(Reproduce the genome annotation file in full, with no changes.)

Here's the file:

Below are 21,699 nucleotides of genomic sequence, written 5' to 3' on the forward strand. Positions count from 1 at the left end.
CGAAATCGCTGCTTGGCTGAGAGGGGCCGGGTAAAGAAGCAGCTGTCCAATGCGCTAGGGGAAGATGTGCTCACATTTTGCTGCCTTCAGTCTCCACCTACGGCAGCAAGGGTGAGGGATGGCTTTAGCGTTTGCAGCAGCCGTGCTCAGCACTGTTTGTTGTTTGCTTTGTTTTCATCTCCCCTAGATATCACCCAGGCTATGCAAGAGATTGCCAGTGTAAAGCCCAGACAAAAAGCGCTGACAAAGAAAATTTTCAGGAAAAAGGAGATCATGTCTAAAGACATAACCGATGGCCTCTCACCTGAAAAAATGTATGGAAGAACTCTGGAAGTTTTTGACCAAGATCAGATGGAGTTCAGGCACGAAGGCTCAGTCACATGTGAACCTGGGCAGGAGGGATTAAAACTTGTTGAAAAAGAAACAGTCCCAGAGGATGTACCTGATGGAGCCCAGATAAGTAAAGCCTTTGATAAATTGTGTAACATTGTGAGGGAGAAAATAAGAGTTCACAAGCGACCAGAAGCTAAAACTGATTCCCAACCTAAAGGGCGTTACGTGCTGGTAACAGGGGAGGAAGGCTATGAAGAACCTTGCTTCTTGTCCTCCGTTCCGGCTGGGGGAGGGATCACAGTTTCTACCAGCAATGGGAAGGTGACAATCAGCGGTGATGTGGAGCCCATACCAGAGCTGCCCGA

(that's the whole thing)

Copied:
Below are 21,699 nucleotides of genomic sequence, written 5' to 3' on the forward strand. Positions count from 1 at the left end.
CGAAATCGCTGCTTGGCTGAGAGGGGCCGGGTAAAGAAGCAGCTGTCCAATGCGCTAGGGGAAGATGTGCTCACATTTTGCTGCCTTCAGTCTCCACCTACGGCAGCAAGGGTGAGGGATGGCTTTAGCGTTTGCAGCAGCCGTGCTCAGCACTGTTTGTTGTTTGCTTTGTTTTCATCTCCCCTAGATATCACCCAGGCTATGCAAGAGATTGCCAGTGTAAAGCCCAGACAAAAAGCGCTGACAAAGAAAATTTTCAGGAAAAAGGAGATCATGTCTAAAGACATAACCGATGGCCTCTCACCTGAAAAAATGTATGGAAGAACTCTGGAAGTTTTTGACCAAGATCAGATGGAGTTCAGGCACGAAGGCTCAGTCACATGTGAACCTGGGCAGGAGGGATTAAAACTTGTTGAAAAAGAAACAGTCCCAGAGGATGTACCTGATGGAGCCCAGATAAGTAAAGCCTTTGATAAATTGTGTAACATTGTGAGGGAGAAAATAAGAGTTCACAAGCGACCAGAAGCTAAAACTGATTCCCAACCTAAAGGGCGTTACGTGCTGGTAACAGGGGAGGAAGGCTATGAAGAACCTTGCTTCTTGTCCTCCGTTCCGGCTGGGGGAGGGATCACAGTTTCTACCAGCAATGGGAAGGTGACAATCAGCGGTGATGTGGAGCCCATACCAGAGCTGCCCGA